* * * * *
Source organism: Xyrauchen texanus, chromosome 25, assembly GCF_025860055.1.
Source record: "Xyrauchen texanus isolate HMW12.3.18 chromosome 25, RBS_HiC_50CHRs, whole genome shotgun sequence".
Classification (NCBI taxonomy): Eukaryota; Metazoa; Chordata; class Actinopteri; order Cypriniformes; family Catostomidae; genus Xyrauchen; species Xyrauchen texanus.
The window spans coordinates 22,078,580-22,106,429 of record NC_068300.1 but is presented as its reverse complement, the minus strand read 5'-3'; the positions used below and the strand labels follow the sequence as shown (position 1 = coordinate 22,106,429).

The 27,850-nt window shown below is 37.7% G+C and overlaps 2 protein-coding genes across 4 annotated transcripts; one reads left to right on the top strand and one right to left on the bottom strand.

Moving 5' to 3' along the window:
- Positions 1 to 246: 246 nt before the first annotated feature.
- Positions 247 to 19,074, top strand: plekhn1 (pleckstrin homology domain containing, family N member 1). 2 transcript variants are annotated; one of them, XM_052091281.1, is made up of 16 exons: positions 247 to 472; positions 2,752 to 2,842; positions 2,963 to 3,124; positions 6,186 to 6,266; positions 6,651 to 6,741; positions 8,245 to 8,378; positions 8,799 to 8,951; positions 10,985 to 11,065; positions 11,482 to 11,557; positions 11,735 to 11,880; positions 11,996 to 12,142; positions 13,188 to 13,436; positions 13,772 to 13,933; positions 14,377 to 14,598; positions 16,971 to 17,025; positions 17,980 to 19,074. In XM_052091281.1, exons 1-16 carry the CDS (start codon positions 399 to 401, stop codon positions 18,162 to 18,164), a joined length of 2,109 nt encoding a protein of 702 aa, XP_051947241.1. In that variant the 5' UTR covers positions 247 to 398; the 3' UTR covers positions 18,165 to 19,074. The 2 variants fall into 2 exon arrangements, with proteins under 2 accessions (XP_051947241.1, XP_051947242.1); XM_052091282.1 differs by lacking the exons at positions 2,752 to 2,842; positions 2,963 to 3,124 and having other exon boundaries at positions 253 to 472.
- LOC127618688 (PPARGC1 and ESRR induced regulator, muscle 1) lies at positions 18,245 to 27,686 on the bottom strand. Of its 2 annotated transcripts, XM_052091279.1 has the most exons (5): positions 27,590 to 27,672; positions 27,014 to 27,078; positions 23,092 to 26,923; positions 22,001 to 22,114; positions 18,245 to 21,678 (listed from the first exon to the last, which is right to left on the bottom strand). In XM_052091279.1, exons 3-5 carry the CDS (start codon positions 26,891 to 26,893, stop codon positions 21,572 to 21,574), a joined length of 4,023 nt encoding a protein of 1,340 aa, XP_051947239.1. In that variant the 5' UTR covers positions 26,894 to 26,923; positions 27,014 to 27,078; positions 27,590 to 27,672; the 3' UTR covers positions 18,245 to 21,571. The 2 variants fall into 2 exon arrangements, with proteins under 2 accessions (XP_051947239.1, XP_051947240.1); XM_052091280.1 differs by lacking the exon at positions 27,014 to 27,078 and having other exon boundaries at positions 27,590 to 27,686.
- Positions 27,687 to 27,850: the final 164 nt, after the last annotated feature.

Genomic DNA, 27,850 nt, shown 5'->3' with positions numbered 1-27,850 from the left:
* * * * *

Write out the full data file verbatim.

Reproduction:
Source organism: Xyrauchen texanus, chromosome 25, assembly GCF_025860055.1.
Source record: "Xyrauchen texanus isolate HMW12.3.18 chromosome 25, RBS_HiC_50CHRs, whole genome shotgun sequence".
Classification (NCBI taxonomy): Eukaryota; Metazoa; Chordata; class Actinopteri; order Cypriniformes; family Catostomidae; genus Xyrauchen; species Xyrauchen texanus.
The window spans coordinates 22,078,580-22,106,429 of record NC_068300.1 but is presented as its reverse complement, the minus strand read 5'-3'; the positions used below and the strand labels follow the sequence as shown (position 1 = coordinate 22,106,429).

The 27,850-nt window shown below is 37.7% G+C and overlaps 2 protein-coding genes across 4 annotated transcripts; one reads left to right on the top strand and one right to left on the bottom strand.

Moving 5' to 3' along the window:
- Positions 1 to 246: 246 nt before the first annotated feature.
- Positions 247 to 19,074, top strand: plekhn1 (pleckstrin homology domain containing, family N member 1). 2 transcript variants are annotated; one of them, XM_052091281.1, is made up of 16 exons: positions 247 to 472; positions 2,752 to 2,842; positions 2,963 to 3,124; positions 6,186 to 6,266; positions 6,651 to 6,741; positions 8,245 to 8,378; positions 8,799 to 8,951; positions 10,985 to 11,065; positions 11,482 to 11,557; positions 11,735 to 11,880; positions 11,996 to 12,142; positions 13,188 to 13,436; positions 13,772 to 13,933; positions 14,377 to 14,598; positions 16,971 to 17,025; positions 17,980 to 19,074. In XM_052091281.1, exons 1-16 carry the CDS (start codon positions 399 to 401, stop codon positions 18,162 to 18,164), a joined length of 2,109 nt encoding a protein of 702 aa, XP_051947241.1. In that variant the 5' UTR covers positions 247 to 398; the 3' UTR covers positions 18,165 to 19,074. The 2 variants fall into 2 exon arrangements, with proteins under 2 accessions (XP_051947241.1, XP_051947242.1); XM_052091282.1 differs by lacking the exons at positions 2,752 to 2,842; positions 2,963 to 3,124 and having other exon boundaries at positions 253 to 472.
- LOC127618688 (PPARGC1 and ESRR induced regulator, muscle 1) lies at positions 18,245 to 27,686 on the bottom strand. Of its 2 annotated transcripts, XM_052091279.1 has the most exons (5): positions 27,590 to 27,672; positions 27,014 to 27,078; positions 23,092 to 26,923; positions 22,001 to 22,114; positions 18,245 to 21,678 (listed from the first exon to the last, which is right to left on the bottom strand). In XM_052091279.1, exons 3-5 carry the CDS (start codon positions 26,891 to 26,893, stop codon positions 21,572 to 21,574), a joined length of 4,023 nt encoding a protein of 1,340 aa, XP_051947239.1. In that variant the 5' UTR covers positions 26,894 to 26,923; positions 27,014 to 27,078; positions 27,590 to 27,672; the 3' UTR covers positions 18,245 to 21,571. The 2 variants fall into 2 exon arrangements, with proteins under 2 accessions (XP_051947239.1, XP_051947240.1); XM_052091280.1 differs by lacking the exon at positions 27,014 to 27,078 and having other exon boundaries at positions 27,590 to 27,686.
- Positions 27,687 to 27,850: the final 164 nt, after the last annotated feature.

Genomic DNA, 27,850 nt, shown 5'->3' with positions numbered 1-27,850 from the left: